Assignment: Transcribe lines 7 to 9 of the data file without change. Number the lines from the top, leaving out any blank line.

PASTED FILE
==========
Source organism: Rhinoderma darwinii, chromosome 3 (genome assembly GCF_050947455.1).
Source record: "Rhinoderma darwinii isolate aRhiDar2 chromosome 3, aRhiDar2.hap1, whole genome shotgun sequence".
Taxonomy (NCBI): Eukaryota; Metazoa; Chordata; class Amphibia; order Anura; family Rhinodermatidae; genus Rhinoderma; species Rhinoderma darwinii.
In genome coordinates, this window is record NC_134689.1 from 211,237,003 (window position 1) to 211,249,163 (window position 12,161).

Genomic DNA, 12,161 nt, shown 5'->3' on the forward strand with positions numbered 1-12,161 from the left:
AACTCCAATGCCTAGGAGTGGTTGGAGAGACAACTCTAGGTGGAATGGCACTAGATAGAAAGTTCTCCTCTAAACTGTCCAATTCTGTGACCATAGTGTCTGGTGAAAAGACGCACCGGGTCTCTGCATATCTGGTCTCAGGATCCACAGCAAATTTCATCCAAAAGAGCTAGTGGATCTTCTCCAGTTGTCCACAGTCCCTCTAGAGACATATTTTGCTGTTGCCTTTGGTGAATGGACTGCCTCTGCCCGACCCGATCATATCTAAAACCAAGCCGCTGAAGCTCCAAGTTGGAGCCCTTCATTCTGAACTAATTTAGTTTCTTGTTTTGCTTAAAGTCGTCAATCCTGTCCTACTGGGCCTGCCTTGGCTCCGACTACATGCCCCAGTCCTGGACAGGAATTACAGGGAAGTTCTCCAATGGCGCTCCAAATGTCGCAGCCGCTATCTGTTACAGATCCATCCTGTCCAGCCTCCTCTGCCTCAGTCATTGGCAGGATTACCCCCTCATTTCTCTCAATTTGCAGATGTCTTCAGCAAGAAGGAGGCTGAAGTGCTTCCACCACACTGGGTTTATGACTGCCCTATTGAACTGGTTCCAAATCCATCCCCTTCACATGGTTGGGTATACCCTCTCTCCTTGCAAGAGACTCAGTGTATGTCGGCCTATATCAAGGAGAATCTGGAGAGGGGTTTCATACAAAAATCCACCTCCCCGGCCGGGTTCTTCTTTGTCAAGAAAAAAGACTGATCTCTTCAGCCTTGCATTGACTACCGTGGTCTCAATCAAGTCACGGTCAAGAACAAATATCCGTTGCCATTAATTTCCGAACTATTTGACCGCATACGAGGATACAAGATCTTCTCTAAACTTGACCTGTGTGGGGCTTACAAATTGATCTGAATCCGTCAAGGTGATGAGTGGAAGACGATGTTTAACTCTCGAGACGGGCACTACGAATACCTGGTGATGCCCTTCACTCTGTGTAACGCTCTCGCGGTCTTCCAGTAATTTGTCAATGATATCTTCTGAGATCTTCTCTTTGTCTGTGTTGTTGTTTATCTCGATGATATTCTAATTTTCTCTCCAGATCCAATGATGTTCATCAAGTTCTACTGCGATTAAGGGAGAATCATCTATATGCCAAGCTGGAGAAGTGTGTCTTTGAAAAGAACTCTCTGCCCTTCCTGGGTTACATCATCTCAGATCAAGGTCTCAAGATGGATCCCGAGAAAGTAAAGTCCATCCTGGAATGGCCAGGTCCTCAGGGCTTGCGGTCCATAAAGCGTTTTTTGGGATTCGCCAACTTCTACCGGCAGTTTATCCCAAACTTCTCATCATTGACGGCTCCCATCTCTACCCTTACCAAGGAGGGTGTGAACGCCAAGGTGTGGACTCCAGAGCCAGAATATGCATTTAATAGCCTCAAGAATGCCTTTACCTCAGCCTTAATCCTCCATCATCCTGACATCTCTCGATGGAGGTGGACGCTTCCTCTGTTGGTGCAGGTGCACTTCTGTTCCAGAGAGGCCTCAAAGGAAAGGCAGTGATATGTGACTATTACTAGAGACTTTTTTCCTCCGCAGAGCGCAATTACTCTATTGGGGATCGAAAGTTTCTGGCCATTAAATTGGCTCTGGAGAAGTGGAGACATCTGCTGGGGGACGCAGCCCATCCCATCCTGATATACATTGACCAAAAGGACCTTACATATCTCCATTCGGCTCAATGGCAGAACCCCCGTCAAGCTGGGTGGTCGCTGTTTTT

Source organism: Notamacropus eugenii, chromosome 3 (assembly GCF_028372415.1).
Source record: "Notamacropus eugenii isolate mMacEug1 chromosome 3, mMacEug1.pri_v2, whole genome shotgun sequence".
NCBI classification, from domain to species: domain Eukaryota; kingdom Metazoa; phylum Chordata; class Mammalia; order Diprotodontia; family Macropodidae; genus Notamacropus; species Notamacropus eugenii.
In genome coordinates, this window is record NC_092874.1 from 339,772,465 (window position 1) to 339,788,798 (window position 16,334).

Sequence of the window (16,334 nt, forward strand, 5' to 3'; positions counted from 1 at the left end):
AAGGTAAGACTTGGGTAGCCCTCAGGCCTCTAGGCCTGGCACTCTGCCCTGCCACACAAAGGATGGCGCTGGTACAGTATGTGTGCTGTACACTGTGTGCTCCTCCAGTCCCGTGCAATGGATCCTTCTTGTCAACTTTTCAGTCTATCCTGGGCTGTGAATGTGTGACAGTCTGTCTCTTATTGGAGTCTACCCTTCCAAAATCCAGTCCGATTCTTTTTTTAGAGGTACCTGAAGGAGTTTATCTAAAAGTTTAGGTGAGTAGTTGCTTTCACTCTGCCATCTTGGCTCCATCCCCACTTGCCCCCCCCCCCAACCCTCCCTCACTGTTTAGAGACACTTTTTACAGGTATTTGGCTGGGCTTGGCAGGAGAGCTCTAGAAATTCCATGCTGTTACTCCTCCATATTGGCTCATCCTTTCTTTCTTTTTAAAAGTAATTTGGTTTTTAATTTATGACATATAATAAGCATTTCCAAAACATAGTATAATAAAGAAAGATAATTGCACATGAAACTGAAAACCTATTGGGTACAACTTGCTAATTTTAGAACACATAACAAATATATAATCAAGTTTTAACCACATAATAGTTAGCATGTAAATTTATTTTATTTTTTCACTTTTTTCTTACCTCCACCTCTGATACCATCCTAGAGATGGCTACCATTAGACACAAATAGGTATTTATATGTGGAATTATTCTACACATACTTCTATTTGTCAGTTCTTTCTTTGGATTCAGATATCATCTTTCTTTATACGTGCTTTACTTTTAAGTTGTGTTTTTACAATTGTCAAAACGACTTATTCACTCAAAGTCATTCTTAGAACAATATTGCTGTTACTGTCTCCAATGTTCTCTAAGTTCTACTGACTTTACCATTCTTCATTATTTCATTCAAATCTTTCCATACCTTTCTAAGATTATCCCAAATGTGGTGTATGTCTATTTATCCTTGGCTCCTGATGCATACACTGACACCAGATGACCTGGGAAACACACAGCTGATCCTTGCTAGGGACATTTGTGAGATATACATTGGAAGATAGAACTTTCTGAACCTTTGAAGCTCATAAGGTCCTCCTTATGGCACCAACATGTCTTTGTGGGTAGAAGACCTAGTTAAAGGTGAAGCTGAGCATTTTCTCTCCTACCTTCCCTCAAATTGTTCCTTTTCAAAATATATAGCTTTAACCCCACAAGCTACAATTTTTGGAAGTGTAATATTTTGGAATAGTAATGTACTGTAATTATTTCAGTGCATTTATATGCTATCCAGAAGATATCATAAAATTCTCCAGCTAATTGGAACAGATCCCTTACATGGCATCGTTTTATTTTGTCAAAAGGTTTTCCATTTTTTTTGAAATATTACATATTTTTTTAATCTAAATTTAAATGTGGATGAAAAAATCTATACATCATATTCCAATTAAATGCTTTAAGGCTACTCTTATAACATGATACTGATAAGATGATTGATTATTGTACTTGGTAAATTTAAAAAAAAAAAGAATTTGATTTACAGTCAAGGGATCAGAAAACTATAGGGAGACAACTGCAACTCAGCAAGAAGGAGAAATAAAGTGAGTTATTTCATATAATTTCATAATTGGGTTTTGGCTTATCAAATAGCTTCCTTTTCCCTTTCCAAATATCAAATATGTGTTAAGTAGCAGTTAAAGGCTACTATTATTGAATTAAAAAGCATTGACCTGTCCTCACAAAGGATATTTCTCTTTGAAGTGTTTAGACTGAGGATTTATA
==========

Source organism: Notamacropus eugenii, chromosome 3 (assembly GCF_028372415.1).
Source record: "Notamacropus eugenii isolate mMacEug1 chromosome 3, mMacEug1.pri_v2, whole genome shotgun sequence".
NCBI classification, from domain to species: domain Eukaryota; kingdom Metazoa; phylum Chordata; class Mammalia; order Diprotodontia; family Macropodidae; genus Notamacropus; species Notamacropus eugenii.